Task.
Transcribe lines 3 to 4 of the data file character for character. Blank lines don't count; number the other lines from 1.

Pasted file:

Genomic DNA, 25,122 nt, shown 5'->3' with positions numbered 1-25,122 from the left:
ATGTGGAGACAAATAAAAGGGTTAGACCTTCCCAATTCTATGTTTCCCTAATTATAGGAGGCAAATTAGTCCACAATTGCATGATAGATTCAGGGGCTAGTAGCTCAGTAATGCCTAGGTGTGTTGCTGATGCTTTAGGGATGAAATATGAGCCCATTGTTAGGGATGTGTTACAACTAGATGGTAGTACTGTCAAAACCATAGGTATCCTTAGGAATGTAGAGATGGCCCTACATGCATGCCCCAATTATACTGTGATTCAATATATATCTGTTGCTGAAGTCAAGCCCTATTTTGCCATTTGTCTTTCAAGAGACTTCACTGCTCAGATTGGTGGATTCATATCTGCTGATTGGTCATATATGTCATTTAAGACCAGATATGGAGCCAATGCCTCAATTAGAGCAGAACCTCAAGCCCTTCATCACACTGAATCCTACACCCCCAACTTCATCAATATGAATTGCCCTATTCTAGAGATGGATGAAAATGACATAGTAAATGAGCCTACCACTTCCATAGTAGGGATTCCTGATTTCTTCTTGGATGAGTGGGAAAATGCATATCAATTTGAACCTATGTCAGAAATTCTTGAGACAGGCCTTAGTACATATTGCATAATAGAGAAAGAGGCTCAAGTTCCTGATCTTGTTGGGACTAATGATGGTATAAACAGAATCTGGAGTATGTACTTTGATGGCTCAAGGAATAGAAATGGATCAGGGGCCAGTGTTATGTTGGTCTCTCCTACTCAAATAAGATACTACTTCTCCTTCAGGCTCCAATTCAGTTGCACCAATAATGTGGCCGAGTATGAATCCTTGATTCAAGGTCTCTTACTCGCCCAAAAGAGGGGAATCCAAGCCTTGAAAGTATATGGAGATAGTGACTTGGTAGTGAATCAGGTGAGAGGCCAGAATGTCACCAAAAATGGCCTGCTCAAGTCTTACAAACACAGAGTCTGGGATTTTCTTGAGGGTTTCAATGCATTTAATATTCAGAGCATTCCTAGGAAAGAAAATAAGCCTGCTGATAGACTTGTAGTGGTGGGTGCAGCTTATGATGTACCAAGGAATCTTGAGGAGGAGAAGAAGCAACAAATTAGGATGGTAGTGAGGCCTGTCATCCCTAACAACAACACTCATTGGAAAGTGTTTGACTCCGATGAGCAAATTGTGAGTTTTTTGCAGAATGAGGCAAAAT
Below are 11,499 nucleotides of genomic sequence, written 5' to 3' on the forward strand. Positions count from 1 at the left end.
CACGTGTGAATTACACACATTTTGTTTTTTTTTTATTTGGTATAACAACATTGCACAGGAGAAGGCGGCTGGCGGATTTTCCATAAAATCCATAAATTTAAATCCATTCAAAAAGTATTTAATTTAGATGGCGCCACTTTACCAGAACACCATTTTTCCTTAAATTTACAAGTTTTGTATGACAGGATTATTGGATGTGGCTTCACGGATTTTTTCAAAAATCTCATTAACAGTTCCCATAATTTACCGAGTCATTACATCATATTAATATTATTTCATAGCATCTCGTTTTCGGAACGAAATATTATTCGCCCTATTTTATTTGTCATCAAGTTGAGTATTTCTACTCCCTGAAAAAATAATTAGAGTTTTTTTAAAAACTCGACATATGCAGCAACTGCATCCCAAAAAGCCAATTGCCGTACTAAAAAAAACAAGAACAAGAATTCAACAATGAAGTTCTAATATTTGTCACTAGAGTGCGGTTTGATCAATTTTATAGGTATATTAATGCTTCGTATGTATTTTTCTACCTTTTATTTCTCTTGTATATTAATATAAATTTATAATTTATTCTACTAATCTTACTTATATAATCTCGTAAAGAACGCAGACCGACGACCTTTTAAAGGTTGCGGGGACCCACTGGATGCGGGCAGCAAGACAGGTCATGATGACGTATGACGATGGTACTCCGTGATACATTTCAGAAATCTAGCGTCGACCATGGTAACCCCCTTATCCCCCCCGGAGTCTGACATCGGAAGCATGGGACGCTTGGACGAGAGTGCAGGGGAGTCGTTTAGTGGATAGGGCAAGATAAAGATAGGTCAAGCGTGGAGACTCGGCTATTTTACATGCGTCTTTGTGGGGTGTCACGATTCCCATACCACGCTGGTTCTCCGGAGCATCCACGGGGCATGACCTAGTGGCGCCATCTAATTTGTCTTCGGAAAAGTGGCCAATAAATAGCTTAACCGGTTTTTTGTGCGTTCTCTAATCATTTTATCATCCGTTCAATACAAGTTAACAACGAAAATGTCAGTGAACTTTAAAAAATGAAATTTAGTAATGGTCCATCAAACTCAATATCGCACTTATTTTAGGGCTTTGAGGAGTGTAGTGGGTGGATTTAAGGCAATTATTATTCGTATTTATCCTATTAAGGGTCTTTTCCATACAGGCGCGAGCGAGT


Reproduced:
Below are 11,499 nucleotides of genomic sequence, written 5' to 3' on the forward strand. Positions count from 1 at the left end.
CACGTGTGAATTACACACATTTTGTTTTTTTTTTATTTGGTATAACAACATTGCACAGGAGAAGGCGGCTGGCGGATTTTCCATAAAATCCATAAATTTAAATCCATTCAAAAAGTATTTAATTTAGATGGCGCCACTTTACCAGAACACCATTTTTCCTTAAATTTACAAGTTTTGTATGACAGGATTATTGGATGTGGCTTCACGGATTTTTTCAAAAATCTCATTAACAGTTCCCATAATTTACCGAGTCATTACATCATATTAATATTATTTCATAGCATCTCGTTTTCGGAACGAAATATTATTCGCCCTATTTTATTTGTCATCAAGTTGAGTATTTCTACTCCCTGAAAAAATAATTAGAGTTTTTTTAAAAACTCGACATATGCAGCAACTGCATCCCAAAAAGCCAATTGCCGTACTAAAAAAAACAAGAACAAGAATTCAACAATGAAGTTCTAATATTTGTCACTAGAGTGCGGTTTGATCAATTTTATAGGTATATTAATGCTTCGTATGTATTTTTCTACCTTTTATTTCTCTTGTATATTAATATAAATTTATAATTTATTCTACTAATCTTACTTATATAATCTCGTAAAGAACGCAGACCGACGACCTTTTAAAGGTTGCGGGGACCCACTGGATGCGGGCAGCAAGACAGGTCATGATGACGTATGACGATGGTACTCCGTGATACATTTCAGAAATCTAGCGTCGACCATGGTAACCCCCTTATCCCCCCCGGAGTCTGACATCGGAAGCATGGGACGCTTGGACGAGAGTGCAGGGGAGTCGTTTAGTGGATAGGGCAAGATAAAGATAGGTCAAGCGTGGAGACTCGGCTATTTTACATGCGTCTTTGTGGGGTGTCACGATTCCCATACCACGCTGGTTCTCCGGAGCATCCACGGGGCATGACCTAGTGGCGCCATCTAATTTGTCTTCGGAAAAGTGGCCAATAAATAGCTTAACCGGTTTTTTGTGCGTTCTCTAATCATTTTATCATCCGTTCAATACAAGTTAACAACGAAAATGTCAGTGAACTTTAAAAAATGAAATTTAGTAATGGTCCATCAAACTCAATATCGCACTTATTTTAGGGCTTTGAGGAGTGTAGTGGGTGGATTTAAGGCAATTATTATTCGTATTTATCCTATTAAGGGTCTTTTCCATACAGGCGCGAGCGAGT